Education | Statistical Design of Educational Research
Y603 | 5990 | Dr. Joanne Peng


1.To acquire skills necessary for applying statistical principles of
inference to well-defined behavioral and educational problems.

2.To be able to objectively evaluate manuscripts in which
(univariate) analysis of variance techniques were used.

3.To carry out numerical analyses of data by hand or by SAS software
under the Windows.

4 .Can understand selected articles which address unresolved
theoretical issues in univariate statistics. These issues largely
deal with statistical assumptions or adequacy of applying certain
models to real-world data.


Kirk, R.E. (1994). Experimental Design--Procedures for the Behavioral
Sciences (3rd ed.,), Belmont, CA:  Brooks/Cole Publishing Company.

Huck, S. (2004).  Reading Statistics and Research (4th ed.), New
York, NY: Pearson Education Inc.

Peng, C. Y. (2004). Statistical Design of Educational Research¡XCourse
Packet for Y603, Bloomington, IN: Indiana. University.

Peng, C. Y. (2000). SAS 1-2-3. Bloomington, IN: Indiana University.

Review or Reference Books/Websites

Kirk, R. E. (1999). Statistics-An introduction (4th ed.,), Orlando,
FL: Harcourt Brace & Company.

Hays, W.L. (1988). Statistics for the Social Sciences (4th ed.,), New
York, NY: Holt, Rinehart and Winston, Inc.

Maxwell, S.E., & Delaney, H.D. (1990),  Designing Experiments and
Analyzing Data: A model comparison perspective, Belmont, CA:
Wadsworth Publishing Company.

Winer, B.J. (1971).  Statistical Principles in Experimental Design
(2nd ed.,), New York, NY:  McGraw Hill. [experimental and quasi-
experimental terms] (password=stats)

Assignments, Exams and Labs	

For each topic covered in this course, practice problems and readings
taken from Kirk will be assigned. Practice problems are not graded
because answers will be provided for you.  You will be required
instead to complete two take-home exams and two research article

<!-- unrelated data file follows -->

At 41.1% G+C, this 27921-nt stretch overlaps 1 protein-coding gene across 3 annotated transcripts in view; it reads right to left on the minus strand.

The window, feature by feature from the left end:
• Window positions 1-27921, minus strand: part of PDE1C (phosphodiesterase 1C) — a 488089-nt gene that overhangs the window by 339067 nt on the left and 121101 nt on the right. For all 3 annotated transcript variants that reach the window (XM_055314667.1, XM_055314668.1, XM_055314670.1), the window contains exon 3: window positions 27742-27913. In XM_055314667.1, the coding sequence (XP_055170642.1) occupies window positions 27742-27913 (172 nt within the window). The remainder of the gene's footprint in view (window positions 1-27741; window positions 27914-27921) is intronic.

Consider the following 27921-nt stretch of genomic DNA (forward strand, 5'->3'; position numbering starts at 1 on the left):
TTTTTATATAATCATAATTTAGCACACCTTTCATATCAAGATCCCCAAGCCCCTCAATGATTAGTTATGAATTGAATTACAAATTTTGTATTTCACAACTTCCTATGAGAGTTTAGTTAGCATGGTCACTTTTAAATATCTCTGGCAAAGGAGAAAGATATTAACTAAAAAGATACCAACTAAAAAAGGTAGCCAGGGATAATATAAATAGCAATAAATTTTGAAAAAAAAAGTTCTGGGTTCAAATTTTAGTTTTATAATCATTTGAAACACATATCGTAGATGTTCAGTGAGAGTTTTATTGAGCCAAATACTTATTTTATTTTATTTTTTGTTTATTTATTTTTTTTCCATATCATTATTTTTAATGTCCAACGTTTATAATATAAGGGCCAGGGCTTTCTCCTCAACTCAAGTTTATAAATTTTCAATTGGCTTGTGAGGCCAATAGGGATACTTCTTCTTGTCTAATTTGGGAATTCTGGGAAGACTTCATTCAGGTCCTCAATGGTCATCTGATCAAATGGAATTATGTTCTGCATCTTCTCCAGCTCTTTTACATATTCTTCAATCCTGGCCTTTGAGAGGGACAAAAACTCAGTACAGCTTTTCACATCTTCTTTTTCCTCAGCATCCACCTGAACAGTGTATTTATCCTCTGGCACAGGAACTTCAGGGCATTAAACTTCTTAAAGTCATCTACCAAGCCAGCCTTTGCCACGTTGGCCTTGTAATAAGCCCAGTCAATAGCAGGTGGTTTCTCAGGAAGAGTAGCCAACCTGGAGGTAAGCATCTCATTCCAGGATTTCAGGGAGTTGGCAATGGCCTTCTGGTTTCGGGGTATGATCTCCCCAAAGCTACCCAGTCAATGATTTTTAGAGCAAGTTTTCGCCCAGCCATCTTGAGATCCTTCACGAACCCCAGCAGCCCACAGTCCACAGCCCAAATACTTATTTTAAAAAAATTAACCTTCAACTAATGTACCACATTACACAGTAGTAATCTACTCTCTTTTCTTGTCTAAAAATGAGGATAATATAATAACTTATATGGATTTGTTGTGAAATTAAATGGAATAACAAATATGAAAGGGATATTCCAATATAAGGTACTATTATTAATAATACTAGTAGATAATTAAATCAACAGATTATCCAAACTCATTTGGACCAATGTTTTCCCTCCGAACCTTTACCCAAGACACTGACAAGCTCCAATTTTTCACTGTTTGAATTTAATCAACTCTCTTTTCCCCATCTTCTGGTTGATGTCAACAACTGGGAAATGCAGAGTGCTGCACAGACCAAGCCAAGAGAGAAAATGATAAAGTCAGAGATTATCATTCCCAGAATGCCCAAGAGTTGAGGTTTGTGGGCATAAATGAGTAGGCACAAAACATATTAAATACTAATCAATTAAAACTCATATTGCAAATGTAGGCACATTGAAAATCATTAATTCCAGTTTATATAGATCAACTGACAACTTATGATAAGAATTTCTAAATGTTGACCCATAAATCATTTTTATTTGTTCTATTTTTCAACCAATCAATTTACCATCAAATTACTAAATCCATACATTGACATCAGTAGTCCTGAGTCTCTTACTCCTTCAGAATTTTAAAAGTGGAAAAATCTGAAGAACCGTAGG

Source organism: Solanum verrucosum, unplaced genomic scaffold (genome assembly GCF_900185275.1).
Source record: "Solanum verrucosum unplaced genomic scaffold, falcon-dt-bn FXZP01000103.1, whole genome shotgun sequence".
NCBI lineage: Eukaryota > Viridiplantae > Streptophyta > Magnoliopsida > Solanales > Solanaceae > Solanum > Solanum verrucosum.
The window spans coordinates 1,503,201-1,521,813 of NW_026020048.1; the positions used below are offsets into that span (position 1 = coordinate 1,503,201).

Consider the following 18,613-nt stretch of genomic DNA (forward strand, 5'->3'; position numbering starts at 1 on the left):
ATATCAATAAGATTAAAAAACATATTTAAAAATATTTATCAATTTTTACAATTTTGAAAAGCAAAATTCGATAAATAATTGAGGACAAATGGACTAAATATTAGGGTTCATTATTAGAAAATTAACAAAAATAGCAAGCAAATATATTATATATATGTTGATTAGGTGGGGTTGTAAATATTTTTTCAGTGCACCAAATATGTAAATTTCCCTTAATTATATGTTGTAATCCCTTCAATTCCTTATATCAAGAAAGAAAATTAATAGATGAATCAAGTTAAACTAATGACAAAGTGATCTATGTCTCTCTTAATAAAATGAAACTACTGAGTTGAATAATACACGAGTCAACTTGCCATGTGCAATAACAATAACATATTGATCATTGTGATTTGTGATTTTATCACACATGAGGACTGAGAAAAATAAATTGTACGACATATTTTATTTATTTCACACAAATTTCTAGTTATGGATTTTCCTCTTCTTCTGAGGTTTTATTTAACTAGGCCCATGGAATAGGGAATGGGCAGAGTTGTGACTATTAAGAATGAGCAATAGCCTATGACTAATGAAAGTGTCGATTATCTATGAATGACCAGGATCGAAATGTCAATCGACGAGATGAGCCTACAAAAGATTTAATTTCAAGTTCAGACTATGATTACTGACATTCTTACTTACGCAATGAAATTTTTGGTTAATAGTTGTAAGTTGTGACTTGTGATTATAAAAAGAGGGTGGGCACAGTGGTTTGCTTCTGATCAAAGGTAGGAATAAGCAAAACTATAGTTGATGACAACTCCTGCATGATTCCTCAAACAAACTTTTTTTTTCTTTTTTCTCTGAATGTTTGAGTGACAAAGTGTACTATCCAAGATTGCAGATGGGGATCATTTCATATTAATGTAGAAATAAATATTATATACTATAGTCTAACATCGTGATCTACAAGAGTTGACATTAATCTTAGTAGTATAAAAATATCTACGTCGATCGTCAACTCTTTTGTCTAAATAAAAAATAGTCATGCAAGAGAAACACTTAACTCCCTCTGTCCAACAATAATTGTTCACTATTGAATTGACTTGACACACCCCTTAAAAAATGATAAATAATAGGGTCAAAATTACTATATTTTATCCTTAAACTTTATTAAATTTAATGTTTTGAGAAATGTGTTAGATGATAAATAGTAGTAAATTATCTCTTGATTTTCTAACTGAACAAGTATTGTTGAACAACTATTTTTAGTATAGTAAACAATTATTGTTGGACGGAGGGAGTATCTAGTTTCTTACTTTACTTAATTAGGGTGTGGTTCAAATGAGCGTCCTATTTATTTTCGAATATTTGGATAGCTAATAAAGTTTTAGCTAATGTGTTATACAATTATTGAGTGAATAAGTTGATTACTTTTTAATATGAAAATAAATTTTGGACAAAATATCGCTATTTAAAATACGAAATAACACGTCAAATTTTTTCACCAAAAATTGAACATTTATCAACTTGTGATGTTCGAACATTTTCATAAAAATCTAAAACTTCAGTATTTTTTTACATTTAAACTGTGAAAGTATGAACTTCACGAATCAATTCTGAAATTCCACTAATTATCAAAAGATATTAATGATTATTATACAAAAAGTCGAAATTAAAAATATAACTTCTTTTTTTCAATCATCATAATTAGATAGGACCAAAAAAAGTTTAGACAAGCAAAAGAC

critiques.  The specific instruction the required work will be
announced later in class.

You should have a valid student account on the university computing
system.  This account will facilitate our communication via e-mail
and enable you to analyze data by the SAS software.  Thus, a limited
prior knowledge of computers is assumed.  My e-mail address is PENG,
the GA¡¦s e-mail address is STWEST (Stephen West in ED 4008) at 856-
8313 ext. 36753.

The attendance of any lab session is optional; but you alone are
responsible for the consequences of missing the labs.  Activities
that typically take place in the labs include, but are not limited
to, (a) clarification of previous lectures, (b) answering questions
related to practice problems, the article critique, or any
administrative aspect of the course, and (c) instruction on basic SAS
command language and execution.

Grading System

Student¡¦s performance in this course will be evaluated based on the
required two exams and two article critiques.  The article critiques
count 20%  (or 10% each) toward the final grade.  Both take-home
exams are graded on the point system and count 80% (or 40% each)
toward the final grade.   A final course grade, expressed in letters,
will be determined for each student according to the following
mastery levels:

85% mastery or above  -- A	
80% to 84% -- A-
75% to 79% -- B + 		
70% to 74% -- B		
65% to 69% -- B-
60% to 64% -- C +		
55% to 59% -- C		
50% to 54% -- C-

The letter grades should be interpreted according to the School of
Education grading policy as follows:

A	Outstanding achievement.
A-	Excellent achievement.				
B+	Very good achievement.
B	Good achievement
B-	Fair achievement.
C+	Not wholly satisfactory achievement.
C	Marginal achievement.
C-	Unsatisfactory achievement.

Incomplete will be given only for a legitimate reason as outlined in
the university's Academic Guide, and only after a conference between
the instructor and the student.  Throughout the course of this
section, you may contest every grade awarded to your article
critique, exams or the overall course performance within 48 hours of
receiving such a grade.  Once this "statute of limitation" has
passed, it is assumed that you willingly accept the grade(s) assigned
without further dispute.

Academic Honesty and Intellectual Integrity

According to P.72 of the Academic Handbook (June 1992 edition), each
faculty member has "a responsibility to foster the intellectual
honesty as well as the intellectual development of his/her
students."  In order to achieve these goals, each student enrolled in
this course is prohibited from engaging in any form of "cheating"
or "plagiarism."  Cheating is defined as "dishonesty of any kind with
respect to examination, course assignments, alteration of records, or
illegal possession of examinations"  (p. 72 of the Academic